“We are thrilled that all three funded projects resulted from strong interdisciplinary collaborations that were stimulated by GEM."

Along with Surtees, GEM is led by Timothy Murphy, MD, executive director and SUNY Distinguished Professor of Medicine; and Norma Nowak, PhD, co-director, professor in the Department of Biochemistry and executive director of UB’s New York State Center of Excellence in Bioinformatics and Life Sciences.

The funded projects, described below, involve faculty teams from the Jacobs School of Medicine and Biomedical Sciences, the School of Public Health and Health Professions, and the College of Arts and Sciences.

Tracking the global spread of Klebsiella pneumoniae, an antibiotic-resistant superbug

A lethal form of the bacterium Klebsiella pneumoniae (hvKP) is spreading across the Asian Pacific Rim. Unlike most Klebsiella infections in Western countries, which typically cause illness in healthcare settings, hvKPcan cause serious life- and organ-threatening infections in healthy individuals living in the community. Worse, hvKP has become increasingly resistant to antibiotics.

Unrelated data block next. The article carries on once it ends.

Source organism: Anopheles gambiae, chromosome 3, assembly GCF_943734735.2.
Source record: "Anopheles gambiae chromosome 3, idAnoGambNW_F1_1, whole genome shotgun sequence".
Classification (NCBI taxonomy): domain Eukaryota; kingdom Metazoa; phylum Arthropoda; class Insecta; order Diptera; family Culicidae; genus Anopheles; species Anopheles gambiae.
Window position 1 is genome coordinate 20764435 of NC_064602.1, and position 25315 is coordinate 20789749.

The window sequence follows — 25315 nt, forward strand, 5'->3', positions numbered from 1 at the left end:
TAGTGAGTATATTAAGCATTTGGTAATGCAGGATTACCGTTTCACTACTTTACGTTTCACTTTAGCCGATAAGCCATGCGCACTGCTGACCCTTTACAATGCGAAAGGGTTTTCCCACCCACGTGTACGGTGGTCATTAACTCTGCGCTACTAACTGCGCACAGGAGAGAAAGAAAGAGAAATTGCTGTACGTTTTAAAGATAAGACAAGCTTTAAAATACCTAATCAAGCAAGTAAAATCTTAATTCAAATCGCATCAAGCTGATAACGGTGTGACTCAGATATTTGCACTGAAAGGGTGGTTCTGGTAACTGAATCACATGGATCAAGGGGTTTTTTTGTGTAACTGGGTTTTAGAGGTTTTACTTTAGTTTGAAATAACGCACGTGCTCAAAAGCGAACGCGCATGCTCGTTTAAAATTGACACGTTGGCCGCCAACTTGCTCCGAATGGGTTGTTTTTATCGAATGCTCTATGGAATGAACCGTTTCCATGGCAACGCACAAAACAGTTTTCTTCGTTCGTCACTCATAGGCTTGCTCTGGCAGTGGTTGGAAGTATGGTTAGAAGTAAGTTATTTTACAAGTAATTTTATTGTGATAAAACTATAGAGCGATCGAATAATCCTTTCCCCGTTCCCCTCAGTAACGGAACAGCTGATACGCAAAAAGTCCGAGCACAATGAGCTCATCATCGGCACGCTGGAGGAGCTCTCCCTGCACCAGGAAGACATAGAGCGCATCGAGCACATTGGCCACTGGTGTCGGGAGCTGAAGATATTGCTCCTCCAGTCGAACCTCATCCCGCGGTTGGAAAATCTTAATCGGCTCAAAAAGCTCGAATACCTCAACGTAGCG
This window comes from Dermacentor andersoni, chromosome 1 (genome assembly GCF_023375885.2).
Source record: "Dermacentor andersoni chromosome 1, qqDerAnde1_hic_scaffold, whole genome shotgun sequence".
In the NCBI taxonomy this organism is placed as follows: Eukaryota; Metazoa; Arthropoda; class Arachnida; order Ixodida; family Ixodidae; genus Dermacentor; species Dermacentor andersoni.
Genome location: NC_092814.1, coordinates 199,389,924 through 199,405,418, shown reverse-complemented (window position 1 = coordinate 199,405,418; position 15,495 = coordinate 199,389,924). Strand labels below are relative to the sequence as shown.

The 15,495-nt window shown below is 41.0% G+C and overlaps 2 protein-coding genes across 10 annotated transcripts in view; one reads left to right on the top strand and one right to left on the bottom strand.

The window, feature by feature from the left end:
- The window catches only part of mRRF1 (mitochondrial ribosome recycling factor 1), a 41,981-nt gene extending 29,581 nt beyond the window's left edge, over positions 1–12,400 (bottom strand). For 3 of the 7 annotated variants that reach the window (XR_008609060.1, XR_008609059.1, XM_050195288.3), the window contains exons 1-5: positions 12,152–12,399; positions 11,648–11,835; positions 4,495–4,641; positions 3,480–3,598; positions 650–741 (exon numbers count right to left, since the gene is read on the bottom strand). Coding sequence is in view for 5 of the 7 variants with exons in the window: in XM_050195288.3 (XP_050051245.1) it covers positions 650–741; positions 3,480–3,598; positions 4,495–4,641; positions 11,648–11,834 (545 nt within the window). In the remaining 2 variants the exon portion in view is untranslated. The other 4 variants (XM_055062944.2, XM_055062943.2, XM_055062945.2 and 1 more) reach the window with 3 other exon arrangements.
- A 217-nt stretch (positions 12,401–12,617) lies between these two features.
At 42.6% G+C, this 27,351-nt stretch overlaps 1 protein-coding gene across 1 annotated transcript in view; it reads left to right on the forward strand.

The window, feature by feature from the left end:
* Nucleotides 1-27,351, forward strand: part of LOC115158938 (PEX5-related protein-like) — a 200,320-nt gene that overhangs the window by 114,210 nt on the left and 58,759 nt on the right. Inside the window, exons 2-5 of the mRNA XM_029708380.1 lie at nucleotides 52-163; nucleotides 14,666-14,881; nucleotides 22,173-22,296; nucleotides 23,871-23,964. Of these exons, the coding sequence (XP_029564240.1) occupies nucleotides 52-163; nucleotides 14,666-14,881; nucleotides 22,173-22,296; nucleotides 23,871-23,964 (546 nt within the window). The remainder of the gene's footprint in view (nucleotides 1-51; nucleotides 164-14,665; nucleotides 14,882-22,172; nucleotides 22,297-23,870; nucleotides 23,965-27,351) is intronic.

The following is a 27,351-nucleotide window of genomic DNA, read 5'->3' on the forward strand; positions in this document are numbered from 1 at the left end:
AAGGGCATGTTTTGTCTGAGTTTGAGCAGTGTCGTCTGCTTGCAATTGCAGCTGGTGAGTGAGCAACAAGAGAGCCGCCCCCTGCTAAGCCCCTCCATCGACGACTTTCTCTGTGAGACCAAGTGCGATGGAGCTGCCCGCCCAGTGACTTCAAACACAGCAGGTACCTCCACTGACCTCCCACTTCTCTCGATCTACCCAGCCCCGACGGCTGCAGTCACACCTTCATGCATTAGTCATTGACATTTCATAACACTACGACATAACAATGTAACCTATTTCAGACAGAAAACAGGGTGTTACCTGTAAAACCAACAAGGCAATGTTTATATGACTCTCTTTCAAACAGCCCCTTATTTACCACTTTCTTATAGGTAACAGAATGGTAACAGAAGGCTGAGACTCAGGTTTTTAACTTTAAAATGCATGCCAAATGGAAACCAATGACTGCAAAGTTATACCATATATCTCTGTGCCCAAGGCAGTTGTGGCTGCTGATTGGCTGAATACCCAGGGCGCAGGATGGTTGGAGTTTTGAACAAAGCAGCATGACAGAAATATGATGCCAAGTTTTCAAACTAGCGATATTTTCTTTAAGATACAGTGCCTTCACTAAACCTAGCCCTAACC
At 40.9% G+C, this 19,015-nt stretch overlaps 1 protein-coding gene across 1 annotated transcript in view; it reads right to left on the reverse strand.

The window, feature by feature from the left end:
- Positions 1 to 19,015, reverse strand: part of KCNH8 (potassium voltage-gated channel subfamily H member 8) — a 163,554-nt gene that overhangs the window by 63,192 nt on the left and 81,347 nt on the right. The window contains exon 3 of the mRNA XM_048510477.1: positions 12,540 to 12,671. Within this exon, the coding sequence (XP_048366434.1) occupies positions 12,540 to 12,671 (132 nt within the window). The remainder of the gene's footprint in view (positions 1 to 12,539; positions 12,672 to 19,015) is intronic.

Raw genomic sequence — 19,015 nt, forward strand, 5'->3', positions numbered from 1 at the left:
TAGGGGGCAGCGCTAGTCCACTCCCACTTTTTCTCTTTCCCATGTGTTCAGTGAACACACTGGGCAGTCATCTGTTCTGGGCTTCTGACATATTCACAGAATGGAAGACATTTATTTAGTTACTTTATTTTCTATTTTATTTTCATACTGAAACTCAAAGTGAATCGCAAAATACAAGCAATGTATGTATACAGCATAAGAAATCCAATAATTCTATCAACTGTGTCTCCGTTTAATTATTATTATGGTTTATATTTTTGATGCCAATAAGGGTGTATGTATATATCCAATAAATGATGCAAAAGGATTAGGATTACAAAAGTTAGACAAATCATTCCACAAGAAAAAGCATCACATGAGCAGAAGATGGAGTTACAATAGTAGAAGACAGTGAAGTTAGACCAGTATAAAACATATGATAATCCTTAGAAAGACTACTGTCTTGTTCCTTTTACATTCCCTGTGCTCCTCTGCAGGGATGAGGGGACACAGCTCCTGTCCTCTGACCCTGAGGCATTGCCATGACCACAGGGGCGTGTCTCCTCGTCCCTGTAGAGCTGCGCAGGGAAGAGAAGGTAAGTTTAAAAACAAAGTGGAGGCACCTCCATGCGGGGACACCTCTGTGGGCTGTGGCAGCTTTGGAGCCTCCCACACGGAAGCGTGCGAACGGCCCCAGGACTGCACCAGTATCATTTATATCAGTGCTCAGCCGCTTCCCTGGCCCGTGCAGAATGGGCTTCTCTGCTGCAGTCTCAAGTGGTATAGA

Although all ethnic groups have suffered infections from hvKP, people of Asian descent are disproportionately affected. UB researchers will study the density of infections at various geographic locations to understand whether the higher prevalence among Asian ethnic groups is due to more frequent exposure, genetics or another factor.

The results could lend insight into the risk of hvKP infection, assist in understanding how it develops, help identify populations at risk and improve knowledge on prevention.

The study is led by Thomas Russo, MD, professor and chief of the Division of Infectious Disease; and Peter Elkin, MD, professor and chair of the Department of Biomedical Informatics, both in the Jacobs School of Medicine and Biomedical Sciences.

Decoding the genetic evolution of the skin microbiome in psoriasis and eczema patients

Immune responses to the wide range of microbial organisms colonized on and within human skin have led to a number of major genetic adaptions. Yet, researchers have not solved why autoimmune and inflammatory disorders, such as psoriasis and eczema, are common and not eliminated from the general population by natural selection.